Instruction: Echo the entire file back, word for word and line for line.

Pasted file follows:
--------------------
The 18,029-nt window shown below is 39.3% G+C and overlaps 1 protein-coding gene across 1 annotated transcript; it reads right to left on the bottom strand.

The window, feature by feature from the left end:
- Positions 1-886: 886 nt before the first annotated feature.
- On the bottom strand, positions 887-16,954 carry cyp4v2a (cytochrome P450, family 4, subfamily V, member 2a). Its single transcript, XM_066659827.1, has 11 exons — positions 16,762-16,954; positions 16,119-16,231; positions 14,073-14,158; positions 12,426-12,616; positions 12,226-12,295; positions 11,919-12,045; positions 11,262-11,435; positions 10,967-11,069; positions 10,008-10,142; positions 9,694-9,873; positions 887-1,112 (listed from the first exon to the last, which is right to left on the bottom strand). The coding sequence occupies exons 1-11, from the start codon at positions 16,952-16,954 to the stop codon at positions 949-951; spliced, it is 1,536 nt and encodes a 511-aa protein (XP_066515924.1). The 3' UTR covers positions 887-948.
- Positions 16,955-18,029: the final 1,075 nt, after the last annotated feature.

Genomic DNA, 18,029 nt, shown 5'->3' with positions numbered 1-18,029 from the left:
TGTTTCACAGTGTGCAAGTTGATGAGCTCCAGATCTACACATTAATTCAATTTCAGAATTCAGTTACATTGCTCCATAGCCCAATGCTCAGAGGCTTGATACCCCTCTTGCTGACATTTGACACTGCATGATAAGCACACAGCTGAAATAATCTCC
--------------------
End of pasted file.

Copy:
The 18,029-nt window shown below is 39.3% G+C and overlaps 1 protein-coding gene across 1 annotated transcript; it reads right to left on the bottom strand.

The window, feature by feature from the left end:
- Positions 1-886: 886 nt before the first annotated feature.
- On the bottom strand, positions 887-16,954 carry cyp4v2a (cytochrome P450, family 4, subfamily V, member 2a). Its single transcript, XM_066659827.1, has 11 exons — positions 16,762-16,954; positions 16,119-16,231; positions 14,073-14,158; positions 12,426-12,616; positions 12,226-12,295; positions 11,919-12,045; positions 11,262-11,435; positions 10,967-11,069; positions 10,008-10,142; positions 9,694-9,873; positions 887-1,112 (listed from the first exon to the last, which is right to left on the bottom strand). The coding sequence occupies exons 1-11, from the start codon at positions 16,952-16,954 to the stop codon at positions 949-951; spliced, it is 1,536 nt and encodes a 511-aa protein (XP_066515924.1). The 3' UTR covers positions 887-948.
- Positions 16,955-18,029: the final 1,075 nt, after the last annotated feature.

Genomic DNA, 18,029 nt, shown 5'->3' with positions numbered 1-18,029 from the left:
TGTTTCACAGTGTGCAAGTTGATGAGCTCCAGATCTACACATTAATTCAATTTCAGAATTCAGTTACATTGCTCCATAGCCCAATGCTCAGAGGCTTGATACCCCTCTTGCTGACATTTGACACTGCATGATAAGCACACAGCTGAAATAATCTCC